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Space Variable Objects Monitor (SVOM)

Long March 2C

China Aerospace Science and Technology Corporation

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Trajectory


Trajectory is not available. Check back for updates.

Mission


Space Variable Objects Monitor (SVOM)

  • Type: Astrophysics
  • Orbit: Low Earth Orbit

The Space Variable Objects Monitor (SVOM) is a French/Chinese planned small X-ray telescope satellite under development by China National Space Administration (CNSA) and the Centre National d’Études Spatiales (CNES).

SVOM will study the explosions of massive stars by analysing the resulting gamma-ray bursts. The lightweight X-ray mirror for SVOM weighs just 1 kg (2.2 lb). SVOM will add new capabilities to the work of finding gamma-ray bursts currently being done by the multinational satellite Swift.

Its anti-solar pointing strategy makes the Earth cross the field of view of its payload every orbit.

Location


Launch Complex 3 (LC-3/LA-1)

Xichang Satellite Launch Center, People’s Republic of China

Launch Complex 3 (LC-3/LA-1) has witnessed the launch of 88 rockets, including 88 orbital launch attempts, while Xichang Satellite Launch Center, People’s Republic of China, has been the site for 200 rocket launches.

Launch Complex 3 (LC-3/LA-1)

Rocket


China Aerospace Science and Technology Corporation Long March 2C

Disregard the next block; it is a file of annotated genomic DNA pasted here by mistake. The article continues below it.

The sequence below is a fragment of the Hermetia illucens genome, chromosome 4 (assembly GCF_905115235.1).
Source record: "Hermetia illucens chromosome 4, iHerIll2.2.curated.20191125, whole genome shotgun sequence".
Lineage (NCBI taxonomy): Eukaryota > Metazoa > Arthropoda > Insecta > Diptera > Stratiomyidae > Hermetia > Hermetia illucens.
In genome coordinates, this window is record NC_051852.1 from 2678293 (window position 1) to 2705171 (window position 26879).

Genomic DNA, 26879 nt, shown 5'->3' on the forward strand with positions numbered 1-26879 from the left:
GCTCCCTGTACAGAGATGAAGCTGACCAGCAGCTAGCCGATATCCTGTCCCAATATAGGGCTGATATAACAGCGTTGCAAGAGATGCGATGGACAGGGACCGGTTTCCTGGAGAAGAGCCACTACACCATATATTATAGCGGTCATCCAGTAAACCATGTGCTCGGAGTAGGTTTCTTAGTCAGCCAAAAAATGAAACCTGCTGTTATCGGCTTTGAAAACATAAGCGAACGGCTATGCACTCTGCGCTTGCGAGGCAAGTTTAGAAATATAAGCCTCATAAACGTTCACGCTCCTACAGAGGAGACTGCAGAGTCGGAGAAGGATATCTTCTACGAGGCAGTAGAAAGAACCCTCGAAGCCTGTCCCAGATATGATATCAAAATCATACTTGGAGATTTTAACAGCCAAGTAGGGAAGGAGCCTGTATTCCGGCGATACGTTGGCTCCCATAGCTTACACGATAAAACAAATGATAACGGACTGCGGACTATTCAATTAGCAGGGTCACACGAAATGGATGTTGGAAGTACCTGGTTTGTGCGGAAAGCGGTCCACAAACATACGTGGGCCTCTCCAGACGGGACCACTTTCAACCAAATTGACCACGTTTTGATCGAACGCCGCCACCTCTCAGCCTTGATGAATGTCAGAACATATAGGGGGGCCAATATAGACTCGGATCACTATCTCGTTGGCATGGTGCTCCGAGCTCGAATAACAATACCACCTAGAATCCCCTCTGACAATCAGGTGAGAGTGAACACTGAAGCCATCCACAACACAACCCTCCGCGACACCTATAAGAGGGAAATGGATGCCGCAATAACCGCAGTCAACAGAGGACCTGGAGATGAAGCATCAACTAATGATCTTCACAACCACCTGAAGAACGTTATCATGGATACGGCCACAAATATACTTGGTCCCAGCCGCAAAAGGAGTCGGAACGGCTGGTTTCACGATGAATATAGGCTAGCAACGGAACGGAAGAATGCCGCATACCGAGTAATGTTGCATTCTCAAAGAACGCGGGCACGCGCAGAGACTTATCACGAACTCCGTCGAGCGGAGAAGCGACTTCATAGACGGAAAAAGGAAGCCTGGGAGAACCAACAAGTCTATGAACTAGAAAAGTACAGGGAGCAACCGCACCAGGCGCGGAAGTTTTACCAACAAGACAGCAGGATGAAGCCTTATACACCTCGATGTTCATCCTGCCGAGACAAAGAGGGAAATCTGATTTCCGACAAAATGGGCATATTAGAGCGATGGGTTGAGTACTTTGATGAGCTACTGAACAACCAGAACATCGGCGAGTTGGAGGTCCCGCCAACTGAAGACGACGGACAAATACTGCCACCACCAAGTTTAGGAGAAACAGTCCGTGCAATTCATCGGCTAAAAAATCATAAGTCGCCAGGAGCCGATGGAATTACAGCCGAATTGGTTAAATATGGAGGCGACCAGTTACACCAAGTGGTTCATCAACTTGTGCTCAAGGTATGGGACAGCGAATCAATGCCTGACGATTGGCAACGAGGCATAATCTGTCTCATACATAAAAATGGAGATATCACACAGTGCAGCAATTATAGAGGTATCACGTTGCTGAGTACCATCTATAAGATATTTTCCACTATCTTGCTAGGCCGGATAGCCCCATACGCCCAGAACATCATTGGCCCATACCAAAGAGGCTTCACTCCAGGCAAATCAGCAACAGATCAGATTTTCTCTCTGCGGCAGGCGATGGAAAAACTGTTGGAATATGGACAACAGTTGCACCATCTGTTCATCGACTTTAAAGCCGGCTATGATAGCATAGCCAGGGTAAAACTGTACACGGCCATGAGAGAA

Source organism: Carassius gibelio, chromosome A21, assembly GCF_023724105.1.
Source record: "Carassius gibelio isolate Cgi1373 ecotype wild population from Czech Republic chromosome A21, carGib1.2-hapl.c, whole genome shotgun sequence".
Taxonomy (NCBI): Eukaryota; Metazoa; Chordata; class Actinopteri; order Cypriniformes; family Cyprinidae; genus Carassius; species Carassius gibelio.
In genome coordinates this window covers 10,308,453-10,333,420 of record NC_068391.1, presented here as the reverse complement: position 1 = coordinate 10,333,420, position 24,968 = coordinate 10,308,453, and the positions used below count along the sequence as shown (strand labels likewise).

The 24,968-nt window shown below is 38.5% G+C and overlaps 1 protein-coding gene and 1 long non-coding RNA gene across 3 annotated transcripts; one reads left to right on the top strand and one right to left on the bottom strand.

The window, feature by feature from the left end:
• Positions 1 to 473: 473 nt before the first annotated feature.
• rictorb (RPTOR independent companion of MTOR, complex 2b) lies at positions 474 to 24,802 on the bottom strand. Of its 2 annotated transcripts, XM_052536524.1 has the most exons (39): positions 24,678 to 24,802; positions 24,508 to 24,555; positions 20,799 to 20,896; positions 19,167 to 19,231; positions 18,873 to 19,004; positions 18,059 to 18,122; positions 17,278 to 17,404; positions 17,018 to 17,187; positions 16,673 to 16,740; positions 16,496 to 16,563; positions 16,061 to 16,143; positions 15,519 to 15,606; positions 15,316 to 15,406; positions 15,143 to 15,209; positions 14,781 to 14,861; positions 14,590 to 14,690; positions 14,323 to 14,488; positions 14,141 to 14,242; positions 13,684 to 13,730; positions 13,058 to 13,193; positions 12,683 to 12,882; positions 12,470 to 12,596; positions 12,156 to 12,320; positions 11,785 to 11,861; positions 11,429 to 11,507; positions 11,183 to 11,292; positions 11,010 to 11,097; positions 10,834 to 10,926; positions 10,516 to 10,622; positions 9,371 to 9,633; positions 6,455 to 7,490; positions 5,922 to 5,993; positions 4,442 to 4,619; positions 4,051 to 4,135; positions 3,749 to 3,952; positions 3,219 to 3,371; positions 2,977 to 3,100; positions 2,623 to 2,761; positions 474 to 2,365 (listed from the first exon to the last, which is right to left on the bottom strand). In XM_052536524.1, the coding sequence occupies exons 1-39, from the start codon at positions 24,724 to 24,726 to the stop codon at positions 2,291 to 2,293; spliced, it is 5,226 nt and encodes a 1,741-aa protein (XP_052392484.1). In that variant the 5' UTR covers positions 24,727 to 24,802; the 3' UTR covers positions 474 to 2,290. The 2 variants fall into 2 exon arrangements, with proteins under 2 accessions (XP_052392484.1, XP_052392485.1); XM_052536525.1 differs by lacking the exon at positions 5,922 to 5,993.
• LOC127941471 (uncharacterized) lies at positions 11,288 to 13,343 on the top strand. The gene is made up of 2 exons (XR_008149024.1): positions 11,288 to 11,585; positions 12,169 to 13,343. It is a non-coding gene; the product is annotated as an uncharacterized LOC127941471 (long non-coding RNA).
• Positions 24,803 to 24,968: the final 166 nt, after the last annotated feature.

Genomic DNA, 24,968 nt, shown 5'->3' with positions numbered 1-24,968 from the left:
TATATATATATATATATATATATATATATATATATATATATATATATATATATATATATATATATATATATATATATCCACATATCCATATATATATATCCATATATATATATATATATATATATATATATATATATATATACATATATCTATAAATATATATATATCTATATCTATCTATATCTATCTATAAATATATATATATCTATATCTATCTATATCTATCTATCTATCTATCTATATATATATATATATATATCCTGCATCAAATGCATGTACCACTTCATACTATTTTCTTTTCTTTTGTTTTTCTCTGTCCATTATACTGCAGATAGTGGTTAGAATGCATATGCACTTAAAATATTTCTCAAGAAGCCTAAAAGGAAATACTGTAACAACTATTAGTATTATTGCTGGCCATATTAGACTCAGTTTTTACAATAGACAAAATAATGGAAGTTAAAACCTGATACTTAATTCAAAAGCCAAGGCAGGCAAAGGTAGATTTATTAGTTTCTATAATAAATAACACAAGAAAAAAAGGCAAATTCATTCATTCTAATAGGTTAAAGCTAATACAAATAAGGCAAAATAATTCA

The Long March 2C is a family of expendable launch vehicles made and operated by China. It is a two stage launch vehicle with storable propellants, consisting of Nitrogen Tetroxide and Unsymmetrical Dimethylhydrazine.

Long March 2C

Agency


China Aerospace Science and Technology Corporation

The China Aerospace Science and Technology Corporation (CASC) is the main contractor for the Chinese space program. It is state-owned and has a number of subordinate entities which design, develop and manufacture a range of spacecraft, launch vehicles, strategic and tactical missile systems, and ground equipment. It was officially established in July 1999 as part of a Chinese government reform drive, having previously been one part of the former China Aerospace Corporation. Various incarnations of the program date back to 1956.

China Aerospace Science and Technology Corporation
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